Get to know Dr. Jane Goodall in this interview from NatGeo Kids, where she explains what a primatologist is and shares some of her favorite memories of her work with chimpanzees.
Read and watch this Scholastic interview with Dr. Jane for kids by kids, where she talks about her work and about ways that kids can have an impact on the environment.
Visit the Jane Goodall Institute, where you can learn more about Dr. Jane and see the impact of her work first-hand.
Science/Nature Connections and Experiment
Virtually join Mr. Rick and Dr. Diane from the Shenandoah Valley Discovery Museum as they release 150 trout from the 2019-2020 Trout in the Classroom Program.
Each year the Discovery Museum participates in Trout Unlimited’s Trout in the Classroom program. Trout in the Classroom is a unique conservation-oriented education program that engages K-12 students in local ecology and stream health, trout life cycles and biology, and the delicate balance of a local ecosystem.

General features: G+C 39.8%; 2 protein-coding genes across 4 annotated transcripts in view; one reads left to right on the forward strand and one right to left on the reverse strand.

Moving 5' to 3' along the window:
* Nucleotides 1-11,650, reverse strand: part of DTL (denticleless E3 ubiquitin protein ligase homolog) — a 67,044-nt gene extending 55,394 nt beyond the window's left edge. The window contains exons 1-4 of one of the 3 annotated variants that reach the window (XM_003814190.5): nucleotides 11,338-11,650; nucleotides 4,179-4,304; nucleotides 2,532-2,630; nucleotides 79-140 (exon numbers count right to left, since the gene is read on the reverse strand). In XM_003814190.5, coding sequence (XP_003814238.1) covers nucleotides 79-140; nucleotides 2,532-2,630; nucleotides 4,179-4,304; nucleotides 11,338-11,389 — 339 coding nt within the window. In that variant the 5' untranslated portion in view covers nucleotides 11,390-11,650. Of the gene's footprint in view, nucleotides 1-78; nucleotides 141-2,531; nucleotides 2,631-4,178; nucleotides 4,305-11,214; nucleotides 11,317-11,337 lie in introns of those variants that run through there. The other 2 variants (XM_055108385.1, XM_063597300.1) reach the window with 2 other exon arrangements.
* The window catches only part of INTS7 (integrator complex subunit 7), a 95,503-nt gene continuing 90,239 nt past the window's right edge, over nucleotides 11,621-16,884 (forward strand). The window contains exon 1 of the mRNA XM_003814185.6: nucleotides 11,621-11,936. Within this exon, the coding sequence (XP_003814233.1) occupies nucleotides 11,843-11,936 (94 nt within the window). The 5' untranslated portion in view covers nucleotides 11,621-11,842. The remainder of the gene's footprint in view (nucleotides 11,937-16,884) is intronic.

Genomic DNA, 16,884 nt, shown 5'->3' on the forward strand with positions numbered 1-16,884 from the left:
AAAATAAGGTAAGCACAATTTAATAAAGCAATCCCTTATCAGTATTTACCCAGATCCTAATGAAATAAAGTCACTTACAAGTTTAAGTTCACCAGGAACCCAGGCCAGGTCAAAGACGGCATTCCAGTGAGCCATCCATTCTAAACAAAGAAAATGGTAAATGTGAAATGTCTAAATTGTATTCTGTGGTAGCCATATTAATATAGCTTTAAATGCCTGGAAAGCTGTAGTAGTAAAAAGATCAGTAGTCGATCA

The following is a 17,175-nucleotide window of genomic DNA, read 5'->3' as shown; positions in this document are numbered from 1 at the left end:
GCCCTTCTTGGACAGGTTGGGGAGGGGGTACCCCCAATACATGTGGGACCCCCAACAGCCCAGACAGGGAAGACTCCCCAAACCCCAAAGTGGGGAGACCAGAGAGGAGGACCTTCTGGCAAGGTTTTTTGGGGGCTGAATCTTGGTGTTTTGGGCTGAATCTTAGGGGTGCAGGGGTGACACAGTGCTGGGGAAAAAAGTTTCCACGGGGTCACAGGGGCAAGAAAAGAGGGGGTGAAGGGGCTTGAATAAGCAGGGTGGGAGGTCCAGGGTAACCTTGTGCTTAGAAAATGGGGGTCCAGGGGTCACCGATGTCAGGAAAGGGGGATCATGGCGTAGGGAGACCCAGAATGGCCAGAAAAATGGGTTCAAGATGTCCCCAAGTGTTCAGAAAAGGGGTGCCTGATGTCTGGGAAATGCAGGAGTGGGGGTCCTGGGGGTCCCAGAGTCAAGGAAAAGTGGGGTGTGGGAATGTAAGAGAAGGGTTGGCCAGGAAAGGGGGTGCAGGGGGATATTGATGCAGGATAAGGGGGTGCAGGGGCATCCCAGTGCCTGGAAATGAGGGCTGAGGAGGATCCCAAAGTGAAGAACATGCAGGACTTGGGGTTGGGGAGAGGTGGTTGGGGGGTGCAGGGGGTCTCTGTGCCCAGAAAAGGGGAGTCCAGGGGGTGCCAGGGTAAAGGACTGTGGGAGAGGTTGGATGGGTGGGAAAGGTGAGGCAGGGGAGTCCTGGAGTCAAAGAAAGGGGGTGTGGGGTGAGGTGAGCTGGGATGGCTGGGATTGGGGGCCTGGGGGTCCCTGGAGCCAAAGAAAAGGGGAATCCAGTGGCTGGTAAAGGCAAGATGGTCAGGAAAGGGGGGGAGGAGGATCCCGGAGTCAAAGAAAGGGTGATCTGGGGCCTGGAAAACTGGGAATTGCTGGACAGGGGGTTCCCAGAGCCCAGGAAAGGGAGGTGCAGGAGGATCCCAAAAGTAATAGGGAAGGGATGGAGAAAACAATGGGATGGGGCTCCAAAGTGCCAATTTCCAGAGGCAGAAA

In October, Trout in the Classroom delivered fertilized trout eggs to the Discovery Museum. The eggs hatched in an aquarium equipped with a special chiller designed to keep the water near 50 degrees F. If you’ve visited the Shenandoah Valley Discovery Museum during the last six months, you’ve seen our brook trout go through part of their life cycles, hatching from eyed eggs and moving through the alevin and fry stages to become fingerlings. While at the museum, you may even have helped Mr. Rick as he took daily water temperature measurements and monitored water pH and ammonia levels with test kits.
There are still approximately 35 brook trout growing in the aquarium at the Shenandoah Valley Discovery Museum, waiting for you to come visit them when we reopen. These trout will be released locally into Red Bud Run this September. If you are interested in bringing Trout in the Classroom to your school community, please check out their website.
Trout Art Project
What You Need:
- Small Paper Plate
- Stapler or Tape